In setting limits for your child, it is important to be firm but equally important to be reasonable. You are the parent and you are in charge, of course, but that does not give you license to bully. Battles over control can often be avoided, leaving your child feeling valued and respected and leaving you with an acceptable outcome. Here are a few tricks to keep in mind as you work to achieve this.
Once you have turned down a request or forbidden an activity, however, don't reverse your decision and go back on your word. This is especially important if your child's response was to whine, cry, or throw a temper tantrum. Giving in will only convince her that her tantrums are an effective-and acceptable-way to change your decision. You will have encouraged a pattern.
A good rule of thumb is to put your child in time-out one minute for each year of age, but use your judgment about what works best -- maybe it will take only 30 seconds or so. If your child is especially out of control, you may want to hold him on your lap for the duration of the time-out, physically restraining his flailing arms and legs, if necessary, and trying to soothe him verbally: "I understand how upset you are that you can't play with your brother's construction set. When you calm down, we'll get one of your toys from your room and play with that instead."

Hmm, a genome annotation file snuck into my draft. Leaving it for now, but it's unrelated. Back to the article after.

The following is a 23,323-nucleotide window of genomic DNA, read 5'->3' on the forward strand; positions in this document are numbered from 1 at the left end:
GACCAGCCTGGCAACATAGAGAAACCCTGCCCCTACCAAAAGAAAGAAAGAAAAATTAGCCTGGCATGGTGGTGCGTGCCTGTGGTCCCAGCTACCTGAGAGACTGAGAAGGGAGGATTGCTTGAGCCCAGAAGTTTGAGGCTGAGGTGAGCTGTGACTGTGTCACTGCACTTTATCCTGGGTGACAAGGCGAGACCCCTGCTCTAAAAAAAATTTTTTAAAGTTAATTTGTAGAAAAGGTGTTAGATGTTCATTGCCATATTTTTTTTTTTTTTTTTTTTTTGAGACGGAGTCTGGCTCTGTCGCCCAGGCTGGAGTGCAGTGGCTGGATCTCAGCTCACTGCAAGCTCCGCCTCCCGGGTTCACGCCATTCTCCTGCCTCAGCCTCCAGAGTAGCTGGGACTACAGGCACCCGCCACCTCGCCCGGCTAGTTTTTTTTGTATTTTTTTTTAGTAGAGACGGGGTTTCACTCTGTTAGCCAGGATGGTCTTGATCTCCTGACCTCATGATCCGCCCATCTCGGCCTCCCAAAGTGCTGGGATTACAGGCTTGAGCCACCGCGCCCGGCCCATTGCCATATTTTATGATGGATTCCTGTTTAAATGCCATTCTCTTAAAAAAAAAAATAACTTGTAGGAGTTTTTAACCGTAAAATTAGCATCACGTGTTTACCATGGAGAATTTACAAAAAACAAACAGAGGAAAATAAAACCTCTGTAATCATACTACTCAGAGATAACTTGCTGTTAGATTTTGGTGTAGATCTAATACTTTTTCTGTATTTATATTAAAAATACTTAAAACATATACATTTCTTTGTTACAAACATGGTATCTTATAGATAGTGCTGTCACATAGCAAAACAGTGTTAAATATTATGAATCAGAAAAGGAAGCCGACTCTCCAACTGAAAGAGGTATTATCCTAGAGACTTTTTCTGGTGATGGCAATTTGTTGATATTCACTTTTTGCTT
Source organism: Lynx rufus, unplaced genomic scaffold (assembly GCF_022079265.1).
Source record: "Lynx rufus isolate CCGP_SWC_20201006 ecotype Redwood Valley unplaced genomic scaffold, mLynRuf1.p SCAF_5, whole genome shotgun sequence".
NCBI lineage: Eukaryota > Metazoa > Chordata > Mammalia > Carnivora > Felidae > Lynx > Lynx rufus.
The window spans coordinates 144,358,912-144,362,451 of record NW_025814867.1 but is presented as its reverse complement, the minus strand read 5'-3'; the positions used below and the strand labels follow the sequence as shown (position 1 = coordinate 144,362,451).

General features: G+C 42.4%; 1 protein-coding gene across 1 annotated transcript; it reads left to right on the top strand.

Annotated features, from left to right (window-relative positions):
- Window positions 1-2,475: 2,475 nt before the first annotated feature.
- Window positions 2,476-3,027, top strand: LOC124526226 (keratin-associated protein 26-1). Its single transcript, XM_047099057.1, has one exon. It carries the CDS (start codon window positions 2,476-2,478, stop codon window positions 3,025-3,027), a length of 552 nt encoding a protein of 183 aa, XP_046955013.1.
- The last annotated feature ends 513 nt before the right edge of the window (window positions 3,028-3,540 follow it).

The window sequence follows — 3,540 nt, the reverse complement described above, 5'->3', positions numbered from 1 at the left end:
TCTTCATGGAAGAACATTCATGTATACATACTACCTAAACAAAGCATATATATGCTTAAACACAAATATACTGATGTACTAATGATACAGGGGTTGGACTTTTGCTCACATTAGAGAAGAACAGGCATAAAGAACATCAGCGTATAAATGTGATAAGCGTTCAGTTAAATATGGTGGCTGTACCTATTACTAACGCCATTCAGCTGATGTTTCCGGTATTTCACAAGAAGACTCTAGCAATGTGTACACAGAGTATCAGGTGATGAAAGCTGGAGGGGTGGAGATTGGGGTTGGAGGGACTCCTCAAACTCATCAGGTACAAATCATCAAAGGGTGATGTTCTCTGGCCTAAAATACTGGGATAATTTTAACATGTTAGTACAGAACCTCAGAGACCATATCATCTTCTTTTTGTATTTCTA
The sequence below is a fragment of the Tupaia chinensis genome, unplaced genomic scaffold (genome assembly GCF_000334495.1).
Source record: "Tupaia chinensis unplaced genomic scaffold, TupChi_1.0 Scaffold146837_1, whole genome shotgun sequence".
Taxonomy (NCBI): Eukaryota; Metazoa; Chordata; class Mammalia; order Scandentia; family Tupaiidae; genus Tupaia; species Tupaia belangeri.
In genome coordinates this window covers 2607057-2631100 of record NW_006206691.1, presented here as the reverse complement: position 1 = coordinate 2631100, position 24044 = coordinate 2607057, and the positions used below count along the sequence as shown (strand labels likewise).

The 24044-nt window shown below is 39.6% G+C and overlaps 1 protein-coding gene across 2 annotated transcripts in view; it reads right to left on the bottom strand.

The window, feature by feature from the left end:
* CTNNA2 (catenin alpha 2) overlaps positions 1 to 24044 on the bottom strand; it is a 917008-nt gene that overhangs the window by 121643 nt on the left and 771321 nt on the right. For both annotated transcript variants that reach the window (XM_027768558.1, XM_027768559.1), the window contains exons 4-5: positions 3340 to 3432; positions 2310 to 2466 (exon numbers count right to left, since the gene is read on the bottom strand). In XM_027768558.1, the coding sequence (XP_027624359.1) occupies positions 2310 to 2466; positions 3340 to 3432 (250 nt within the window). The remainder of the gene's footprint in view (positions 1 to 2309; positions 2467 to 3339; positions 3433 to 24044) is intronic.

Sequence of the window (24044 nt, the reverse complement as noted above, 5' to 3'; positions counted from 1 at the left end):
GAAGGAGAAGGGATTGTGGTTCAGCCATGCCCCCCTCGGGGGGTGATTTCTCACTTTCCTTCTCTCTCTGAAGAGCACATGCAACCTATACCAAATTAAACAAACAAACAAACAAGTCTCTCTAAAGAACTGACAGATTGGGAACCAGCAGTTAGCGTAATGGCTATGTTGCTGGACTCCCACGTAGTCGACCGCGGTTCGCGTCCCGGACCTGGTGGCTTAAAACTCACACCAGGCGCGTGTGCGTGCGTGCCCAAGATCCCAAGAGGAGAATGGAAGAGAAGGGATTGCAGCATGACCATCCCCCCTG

If things go awry and you are really angry, take a time-out yourself. Try the reliable standby of counting to 10, or say to your child, "I'm so angry I don't want to talk about it right now. I'm going to sit down and be quiet until I feel better." You will get a chance to calm down yourself, while also demonstrating to your child that there are acceptable ways to handle anger.
All content here, including advice from doctors and other health professionals, should be considered as opinion only. Always seek the direct advice of your own doctor in connection with any questions or issues you may have regarding your own health or the health of others.